Three Reasons Why “Buy American” Is Bad for New York

Report Markets and Finance

Three Reasons Why “Buy American” Is Bad for New York

March 22, 2017 11 min read Download Report
Tori K. Whiting
Research Associate
Tori helps to write, edit, and promote Heritage’s premier annual publication, the Index of Economic Freedom, as a research associate.

Summary

Despite the appeal of promises for economic growth and more manufacturing jobs in New York, passing any form of the New York State Buy American Act will do more harm than good. Rather than focusing on ways to restrict market competition in state procurement, the New York legislature should reduce the state’s real barriers to growth.

Key Takeaways

New York State is facing three proposals for a stronger “Buy American” law mandating the purchase of certain U.S.-made products.

Each proposal increases regulatory burdens on producers and costs for taxpayers, and there is no correlation between the proposals and job growth in target industrie

Rather than focusing on ways to restrict market competition in state procurement, the New York legislature should reduce the state’s real barriers to growth.

New York Governor Andrew Cuomo’s 2017–2018 executive budget contains a proposal to increase the state’s domestic content requirements for construction contracts. The New York State Buy American Act has been introduced in the state legislature. In addition, both houses of the legislature have proposed budgets containing their own versions of the legislation. The three proposals vary in differing ways, but all three would be detrimental to the state’s economy.

Current state law already requires agencies to use U.S.-sourced and U.S.-manufactured structural steel, reinforcing steel, and other major steel items in construction projects costing more than $100,000. There are three exemptions: when complying is not in the public interest, when the cost of compliance is unreasonable, or when the steel product needed is not produced in the U.S.[REF]

This law has not helped New York’s economy; in fact, it has hindered the ability of private businesses to create jobs in the state. Between 2000 and 2015, employment in the primary metal manufacturing sector decreased by 38 percent, despite the existing law.[REF] There has also been no net increase in jobs supported by foreign direct investment in New York between 2000 and 2014.[REF]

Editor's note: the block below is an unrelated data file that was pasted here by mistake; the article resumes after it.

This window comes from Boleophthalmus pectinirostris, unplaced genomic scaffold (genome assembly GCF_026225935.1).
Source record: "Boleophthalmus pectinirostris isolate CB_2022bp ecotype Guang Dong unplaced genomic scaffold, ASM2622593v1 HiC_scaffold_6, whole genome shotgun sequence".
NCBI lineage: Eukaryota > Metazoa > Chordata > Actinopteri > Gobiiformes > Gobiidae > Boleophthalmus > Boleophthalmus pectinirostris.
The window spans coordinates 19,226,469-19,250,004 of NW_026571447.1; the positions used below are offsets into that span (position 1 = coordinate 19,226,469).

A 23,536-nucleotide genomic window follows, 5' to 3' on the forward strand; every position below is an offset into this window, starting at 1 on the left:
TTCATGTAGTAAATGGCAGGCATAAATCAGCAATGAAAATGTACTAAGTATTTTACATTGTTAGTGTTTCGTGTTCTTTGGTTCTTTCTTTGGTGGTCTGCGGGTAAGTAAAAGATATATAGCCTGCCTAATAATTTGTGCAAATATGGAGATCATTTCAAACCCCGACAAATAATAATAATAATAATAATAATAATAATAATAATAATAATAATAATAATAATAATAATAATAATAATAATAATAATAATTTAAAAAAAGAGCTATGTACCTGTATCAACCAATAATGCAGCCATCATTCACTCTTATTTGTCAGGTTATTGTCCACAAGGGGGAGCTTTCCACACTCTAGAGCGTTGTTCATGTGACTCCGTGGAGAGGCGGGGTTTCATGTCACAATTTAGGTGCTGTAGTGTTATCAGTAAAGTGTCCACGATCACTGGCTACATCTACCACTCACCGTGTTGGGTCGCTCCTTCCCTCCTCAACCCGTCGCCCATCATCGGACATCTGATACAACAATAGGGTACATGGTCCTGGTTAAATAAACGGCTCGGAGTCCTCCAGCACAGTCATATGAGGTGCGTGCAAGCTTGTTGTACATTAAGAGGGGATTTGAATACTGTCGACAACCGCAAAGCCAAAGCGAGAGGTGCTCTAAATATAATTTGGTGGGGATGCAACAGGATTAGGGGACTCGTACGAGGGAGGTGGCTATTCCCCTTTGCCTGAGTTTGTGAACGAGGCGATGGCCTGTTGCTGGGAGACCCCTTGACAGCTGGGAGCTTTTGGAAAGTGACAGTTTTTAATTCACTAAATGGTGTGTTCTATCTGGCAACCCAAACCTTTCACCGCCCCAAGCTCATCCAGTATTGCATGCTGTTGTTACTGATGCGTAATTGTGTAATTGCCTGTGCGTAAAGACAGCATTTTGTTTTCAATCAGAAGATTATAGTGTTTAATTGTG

The proposed changes would implement additional regulations on producers, increase the costs of taxpayer-funded state government contracts, and have little if any impact on job growth in the iron and steel sector. The proposed changes would also result in New York’s possessing the strictest “Buy American” laws of any state, with some aspects of the state’s new law being even more burdensome than the federal government’s Buy American laws.

Rather than increase an already burdensome Buy American requirement, New York should consider eliminating the law altogether, thereby reducing costs and increasing the efficiency and competitiveness of the state’s dwindling manufacturing sector.

Governor Cuomo’s Buy American Proposal

The governor’s budget proposal retains provisions of the existing law, including the micropurchase threshold of $100,000. However, it adds a subsection that makes numerous changes. Among these, the subsection narrowly defines or clarifies 11 key terms and adds eight exemptions, adds certification requirements, and adds a penalty for contractors who intentionally violate the law.[REF]

Key changes in the existing law occur in the definition and exemption sections, as well as the section regarding certification requirements:[REF]

  1. When defining the term “Manufactured in America,” the proposal requires that “the final assembly and/or manufacture of the end product (as applicable) takes place in the United States” and that “more than sixty percent of the components of the end product, by cost, are of United States origin.” Previously, the product was required to be manufactured in substantial part in the U.S.
  2. An exemption was added for end products that are available from only one U.S. producer. In this case, the state agency could use a foreign product if it is cheaper and of equal or better quality, or if the foreign product is of better quality and the price is comparable.